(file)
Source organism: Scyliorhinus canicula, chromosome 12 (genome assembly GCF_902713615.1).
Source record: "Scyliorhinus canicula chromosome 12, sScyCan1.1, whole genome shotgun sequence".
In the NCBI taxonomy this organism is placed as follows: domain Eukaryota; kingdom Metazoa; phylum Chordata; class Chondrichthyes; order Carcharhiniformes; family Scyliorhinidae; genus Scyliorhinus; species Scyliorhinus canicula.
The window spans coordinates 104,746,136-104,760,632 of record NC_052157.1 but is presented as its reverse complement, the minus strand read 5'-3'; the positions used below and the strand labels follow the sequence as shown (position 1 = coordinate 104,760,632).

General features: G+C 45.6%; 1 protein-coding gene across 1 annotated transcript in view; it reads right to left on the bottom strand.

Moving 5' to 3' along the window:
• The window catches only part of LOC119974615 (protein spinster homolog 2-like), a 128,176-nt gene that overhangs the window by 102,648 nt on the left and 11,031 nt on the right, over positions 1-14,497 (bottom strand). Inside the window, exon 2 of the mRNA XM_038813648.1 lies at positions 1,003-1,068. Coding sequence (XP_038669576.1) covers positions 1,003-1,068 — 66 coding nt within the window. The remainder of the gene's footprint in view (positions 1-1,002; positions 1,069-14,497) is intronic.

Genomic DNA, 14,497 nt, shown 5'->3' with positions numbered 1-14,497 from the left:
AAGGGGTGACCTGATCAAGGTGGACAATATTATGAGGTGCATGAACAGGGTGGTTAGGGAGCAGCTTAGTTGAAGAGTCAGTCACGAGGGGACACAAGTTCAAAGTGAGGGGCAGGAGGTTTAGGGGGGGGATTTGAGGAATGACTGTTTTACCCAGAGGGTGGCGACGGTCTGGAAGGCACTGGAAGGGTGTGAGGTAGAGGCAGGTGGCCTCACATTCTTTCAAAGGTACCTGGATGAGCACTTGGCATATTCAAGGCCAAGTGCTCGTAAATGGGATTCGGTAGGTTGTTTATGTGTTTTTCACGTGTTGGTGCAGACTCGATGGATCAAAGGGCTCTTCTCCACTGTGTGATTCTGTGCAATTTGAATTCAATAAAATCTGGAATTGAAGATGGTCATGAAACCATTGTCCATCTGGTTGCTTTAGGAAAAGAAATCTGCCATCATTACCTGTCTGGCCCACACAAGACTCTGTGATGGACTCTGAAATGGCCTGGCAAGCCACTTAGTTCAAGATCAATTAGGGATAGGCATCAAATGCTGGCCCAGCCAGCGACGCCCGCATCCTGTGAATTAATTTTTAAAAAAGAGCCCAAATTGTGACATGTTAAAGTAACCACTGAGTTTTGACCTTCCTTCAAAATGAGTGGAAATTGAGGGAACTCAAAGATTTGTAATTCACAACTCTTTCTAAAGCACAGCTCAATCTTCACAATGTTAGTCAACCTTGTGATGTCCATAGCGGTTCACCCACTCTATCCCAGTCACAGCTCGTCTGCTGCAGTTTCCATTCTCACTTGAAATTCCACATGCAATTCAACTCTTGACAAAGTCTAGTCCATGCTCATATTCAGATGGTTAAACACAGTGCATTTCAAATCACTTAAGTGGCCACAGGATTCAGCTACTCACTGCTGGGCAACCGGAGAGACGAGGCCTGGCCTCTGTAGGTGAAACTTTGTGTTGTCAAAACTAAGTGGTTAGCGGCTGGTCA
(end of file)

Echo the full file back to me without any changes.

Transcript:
Source organism: Scyliorhinus canicula, chromosome 12 (genome assembly GCF_902713615.1).
Source record: "Scyliorhinus canicula chromosome 12, sScyCan1.1, whole genome shotgun sequence".
In the NCBI taxonomy this organism is placed as follows: domain Eukaryota; kingdom Metazoa; phylum Chordata; class Chondrichthyes; order Carcharhiniformes; family Scyliorhinidae; genus Scyliorhinus; species Scyliorhinus canicula.
The window spans coordinates 104,746,136-104,760,632 of record NC_052157.1 but is presented as its reverse complement, the minus strand read 5'-3'; the positions used below and the strand labels follow the sequence as shown (position 1 = coordinate 104,760,632).

General features: G+C 45.6%; 1 protein-coding gene across 1 annotated transcript in view; it reads right to left on the bottom strand.

Moving 5' to 3' along the window:
• The window catches only part of LOC119974615 (protein spinster homolog 2-like), a 128,176-nt gene that overhangs the window by 102,648 nt on the left and 11,031 nt on the right, over positions 1-14,497 (bottom strand). Inside the window, exon 2 of the mRNA XM_038813648.1 lies at positions 1,003-1,068. Coding sequence (XP_038669576.1) covers positions 1,003-1,068 — 66 coding nt within the window. The remainder of the gene's footprint in view (positions 1-1,002; positions 1,069-14,497) is intronic.

Genomic DNA, 14,497 nt, shown 5'->3' with positions numbered 1-14,497 from the left:
AAGGGGTGACCTGATCAAGGTGGACAATATTATGAGGTGCATGAACAGGGTGGTTAGGGAGCAGCTTAGTTGAAGAGTCAGTCACGAGGGGACACAAGTTCAAAGTGAGGGGCAGGAGGTTTAGGGGGGGGATTTGAGGAATGACTGTTTTACCCAGAGGGTGGCGACGGTCTGGAAGGCACTGGAAGGGTGTGAGGTAGAGGCAGGTGGCCTCACATTCTTTCAAAGGTACCTGGATGAGCACTTGGCATATTCAAGGCCAAGTGCTCGTAAATGGGATTCGGTAGGTTGTTTATGTGTTTTTCACGTGTTGGTGCAGACTCGATGGATCAAAGGGCTCTTCTCCACTGTGTGATTCTGTGCAATTTGAATTCAATAAAATCTGGAATTGAAGATGGTCATGAAACCATTGTCCATCTGGTTGCTTTAGGAAAAGAAATCTGCCATCATTACCTGTCTGGCCCACACAAGACTCTGTGATGGACTCTGAAATGGCCTGGCAAGCCACTTAGTTCAAGATCAATTAGGGATAGGCATCAAATGCTGGCCCAGCCAGCGACGCCCGCATCCTGTGAATTAATTTTTAAAAAAGAGCCCAAATTGTGACATGTTAAAGTAACCACTGAGTTTTGACCTTCCTTCAAAATGAGTGGAAATTGAGGGAACTCAAAGATTTGTAATTCACAACTCTTTCTAAAGCACAGCTCAATCTTCACAATGTTAGTCAACCTTGTGATGTCCATAGCGGTTCACCCACTCTATCCCAGTCACAGCTCGTCTGCTGCAGTTTCCATTCTCACTTGAAATTCCACATGCAATTCAACTCTTGACAAAGTCTAGTCCATGCTCATATTCAGATGGTTAAACACAGTGCATTTCAAATCACTTAAGTGGCCACAGGATTCAGCTACTCACTGCTGGGCAACCGGAGAGACGAGGCCTGGCCTCTGTAGGTGAAACTTTGTGTTGTCAAAACTAAGTGGTTAGCGGCTGGTCA